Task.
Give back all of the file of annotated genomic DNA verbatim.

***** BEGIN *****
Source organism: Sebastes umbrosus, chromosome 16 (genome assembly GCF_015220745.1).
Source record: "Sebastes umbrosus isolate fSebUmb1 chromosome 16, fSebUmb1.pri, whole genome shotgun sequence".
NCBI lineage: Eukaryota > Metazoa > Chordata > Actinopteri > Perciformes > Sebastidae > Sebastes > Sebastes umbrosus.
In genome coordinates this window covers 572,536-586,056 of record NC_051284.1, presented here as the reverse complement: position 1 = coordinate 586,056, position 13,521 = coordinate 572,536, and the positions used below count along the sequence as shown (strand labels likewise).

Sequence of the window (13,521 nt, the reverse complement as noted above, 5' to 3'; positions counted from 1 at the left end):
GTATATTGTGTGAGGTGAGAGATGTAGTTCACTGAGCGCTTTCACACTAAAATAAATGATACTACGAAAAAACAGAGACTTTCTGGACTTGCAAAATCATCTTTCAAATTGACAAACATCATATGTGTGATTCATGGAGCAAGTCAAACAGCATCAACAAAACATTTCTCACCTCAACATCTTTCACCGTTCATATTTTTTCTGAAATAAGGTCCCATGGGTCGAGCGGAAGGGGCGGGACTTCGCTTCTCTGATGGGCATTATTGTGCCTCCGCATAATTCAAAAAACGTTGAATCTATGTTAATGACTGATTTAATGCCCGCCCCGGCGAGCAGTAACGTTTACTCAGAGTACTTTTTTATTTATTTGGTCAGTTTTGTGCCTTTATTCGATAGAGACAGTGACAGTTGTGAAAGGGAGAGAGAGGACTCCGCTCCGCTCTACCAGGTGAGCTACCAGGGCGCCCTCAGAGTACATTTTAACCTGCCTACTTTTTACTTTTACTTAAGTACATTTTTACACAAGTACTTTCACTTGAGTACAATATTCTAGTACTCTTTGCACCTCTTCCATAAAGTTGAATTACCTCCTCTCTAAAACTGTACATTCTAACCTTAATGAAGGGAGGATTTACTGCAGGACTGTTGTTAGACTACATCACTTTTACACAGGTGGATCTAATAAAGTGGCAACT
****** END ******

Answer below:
Source organism: Sebastes umbrosus, chromosome 16 (genome assembly GCF_015220745.1).
Source record: "Sebastes umbrosus isolate fSebUmb1 chromosome 16, fSebUmb1.pri, whole genome shotgun sequence".
NCBI lineage: Eukaryota > Metazoa > Chordata > Actinopteri > Perciformes > Sebastidae > Sebastes > Sebastes umbrosus.
In genome coordinates this window covers 572,536-586,056 of record NC_051284.1, presented here as the reverse complement: position 1 = coordinate 586,056, position 13,521 = coordinate 572,536, and the positions used below count along the sequence as shown (strand labels likewise).

Sequence of the window (13,521 nt, the reverse complement as noted above, 5' to 3'; positions counted from 1 at the left end):
GTATATTGTGTGAGGTGAGAGATGTAGTTCACTGAGCGCTTTCACACTAAAATAAATGATACTACGAAAAAACAGAGACTTTCTGGACTTGCAAAATCATCTTTCAAATTGACAAACATCATATGTGTGATTCATGGAGCAAGTCAAACAGCATCAACAAAACATTTCTCACCTCAACATCTTTCACCGTTCATATTTTTTCTGAAATAAGGTCCCATGGGTCGAGCGGAAGGGGCGGGACTTCGCTTCTCTGATGGGCATTATTGTGCCTCCGCATAATTCAAAAAACGTTGAATCTATGTTAATGACTGATTTAATGCCCGCCCCGGCGAGCAGTAACGTTTACTCAGAGTACTTTTTTATTTATTTGGTCAGTTTTGTGCCTTTATTCGATAGAGACAGTGACAGTTGTGAAAGGGAGAGAGAGGACTCCGCTCCGCTCTACCAGGTGAGCTACCAGGGCGCCCTCAGAGTACATTTTAACCTGCCTACTTTTTACTTTTACTTAAGTACATTTTTACACAAGTACTTTCACTTGAGTACAATATTCTAGTACTCTTTGCACCTCTTCCATAAAGTTGAATTACCTCCTCTCTAAAACTGTACATTCTAACCTTAATGAAGGGAGGATTTACTGCAGGACTGTTGTTAGACTACATCACTTTTACACAGGTGGATCTAATAAAGTGGCAACT